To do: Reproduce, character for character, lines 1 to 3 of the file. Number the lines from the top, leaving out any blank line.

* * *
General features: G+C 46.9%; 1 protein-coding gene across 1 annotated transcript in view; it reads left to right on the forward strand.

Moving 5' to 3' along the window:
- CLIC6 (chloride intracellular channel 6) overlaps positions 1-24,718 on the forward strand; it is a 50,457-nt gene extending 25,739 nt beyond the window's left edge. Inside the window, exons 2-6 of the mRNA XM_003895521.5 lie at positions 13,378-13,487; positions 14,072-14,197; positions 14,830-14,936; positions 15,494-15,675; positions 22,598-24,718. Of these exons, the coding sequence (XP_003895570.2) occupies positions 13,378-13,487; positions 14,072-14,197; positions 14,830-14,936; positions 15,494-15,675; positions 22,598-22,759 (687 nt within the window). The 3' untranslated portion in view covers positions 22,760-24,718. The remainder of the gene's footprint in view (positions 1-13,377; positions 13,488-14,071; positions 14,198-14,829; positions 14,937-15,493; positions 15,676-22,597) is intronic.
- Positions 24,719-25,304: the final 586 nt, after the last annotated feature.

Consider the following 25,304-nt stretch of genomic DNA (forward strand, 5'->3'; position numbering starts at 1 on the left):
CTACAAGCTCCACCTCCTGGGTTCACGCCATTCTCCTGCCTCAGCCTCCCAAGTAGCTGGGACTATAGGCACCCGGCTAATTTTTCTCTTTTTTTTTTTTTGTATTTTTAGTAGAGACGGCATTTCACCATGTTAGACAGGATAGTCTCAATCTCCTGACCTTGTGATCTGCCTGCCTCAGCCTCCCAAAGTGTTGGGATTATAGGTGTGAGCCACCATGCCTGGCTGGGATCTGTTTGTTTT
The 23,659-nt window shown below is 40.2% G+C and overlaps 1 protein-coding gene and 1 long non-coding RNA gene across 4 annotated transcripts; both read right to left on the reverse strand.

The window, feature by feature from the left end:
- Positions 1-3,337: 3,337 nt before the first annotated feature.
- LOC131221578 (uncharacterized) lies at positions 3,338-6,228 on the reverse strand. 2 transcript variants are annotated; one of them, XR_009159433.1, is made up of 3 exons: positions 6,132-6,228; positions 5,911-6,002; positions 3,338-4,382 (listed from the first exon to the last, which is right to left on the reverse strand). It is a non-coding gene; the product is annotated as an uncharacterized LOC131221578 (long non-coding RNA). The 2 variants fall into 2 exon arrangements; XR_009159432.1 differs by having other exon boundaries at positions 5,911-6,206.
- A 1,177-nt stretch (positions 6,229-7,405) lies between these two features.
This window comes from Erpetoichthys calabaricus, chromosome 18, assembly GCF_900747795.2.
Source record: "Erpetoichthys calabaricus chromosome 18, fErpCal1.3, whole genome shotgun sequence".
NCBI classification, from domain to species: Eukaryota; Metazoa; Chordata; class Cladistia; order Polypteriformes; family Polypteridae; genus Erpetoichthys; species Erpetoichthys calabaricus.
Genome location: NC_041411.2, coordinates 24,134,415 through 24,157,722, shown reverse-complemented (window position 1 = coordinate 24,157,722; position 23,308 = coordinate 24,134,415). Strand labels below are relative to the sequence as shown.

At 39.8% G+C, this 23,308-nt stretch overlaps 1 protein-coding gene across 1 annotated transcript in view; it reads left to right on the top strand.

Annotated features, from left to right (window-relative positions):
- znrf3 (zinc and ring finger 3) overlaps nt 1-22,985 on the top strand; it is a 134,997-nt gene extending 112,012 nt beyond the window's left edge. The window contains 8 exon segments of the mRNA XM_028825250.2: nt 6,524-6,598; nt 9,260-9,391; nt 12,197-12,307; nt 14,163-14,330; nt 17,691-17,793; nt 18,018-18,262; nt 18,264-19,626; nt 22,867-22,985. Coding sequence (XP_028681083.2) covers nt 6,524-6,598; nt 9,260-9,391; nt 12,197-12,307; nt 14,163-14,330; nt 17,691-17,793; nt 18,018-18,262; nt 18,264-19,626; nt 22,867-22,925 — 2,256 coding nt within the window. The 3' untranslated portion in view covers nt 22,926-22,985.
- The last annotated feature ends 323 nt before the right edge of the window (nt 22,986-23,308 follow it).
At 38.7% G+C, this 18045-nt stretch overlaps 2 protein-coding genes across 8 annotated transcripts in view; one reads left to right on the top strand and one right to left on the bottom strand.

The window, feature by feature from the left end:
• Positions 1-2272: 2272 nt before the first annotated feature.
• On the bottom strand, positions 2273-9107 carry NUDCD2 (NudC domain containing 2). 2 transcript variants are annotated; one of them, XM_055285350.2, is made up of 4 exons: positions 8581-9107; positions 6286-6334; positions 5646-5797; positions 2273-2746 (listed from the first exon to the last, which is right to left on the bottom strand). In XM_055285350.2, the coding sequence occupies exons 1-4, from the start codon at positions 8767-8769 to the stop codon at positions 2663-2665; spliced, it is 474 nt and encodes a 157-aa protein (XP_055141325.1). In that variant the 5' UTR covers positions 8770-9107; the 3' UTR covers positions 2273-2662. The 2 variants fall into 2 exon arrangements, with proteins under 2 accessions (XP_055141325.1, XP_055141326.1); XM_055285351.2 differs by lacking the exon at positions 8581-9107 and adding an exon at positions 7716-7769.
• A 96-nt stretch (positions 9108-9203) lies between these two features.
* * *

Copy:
General features: G+C 46.9%; 1 protein-coding gene across 1 annotated transcript in view; it reads left to right on the forward strand.

Moving 5' to 3' along the window:
- CLIC6 (chloride intracellular channel 6) overlaps positions 1-24,718 on the forward strand; it is a 50,457-nt gene extending 25,739 nt beyond the window's left edge. Inside the window, exons 2-6 of the mRNA XM_003895521.5 lie at positions 13,378-13,487; positions 14,072-14,197; positions 14,830-14,936; positions 15,494-15,675; positions 22,598-24,718. Of these exons, the coding sequence (XP_003895570.2) occupies positions 13,378-13,487; positions 14,072-14,197; positions 14,830-14,936; positions 15,494-15,675; positions 22,598-22,759 (687 nt within the window). The 3' untranslated portion in view covers positions 22,760-24,718. The remainder of the gene's footprint in view (positions 1-13,377; positions 13,488-14,071; positions 14,198-14,829; positions 14,937-15,493; positions 15,676-22,597) is intronic.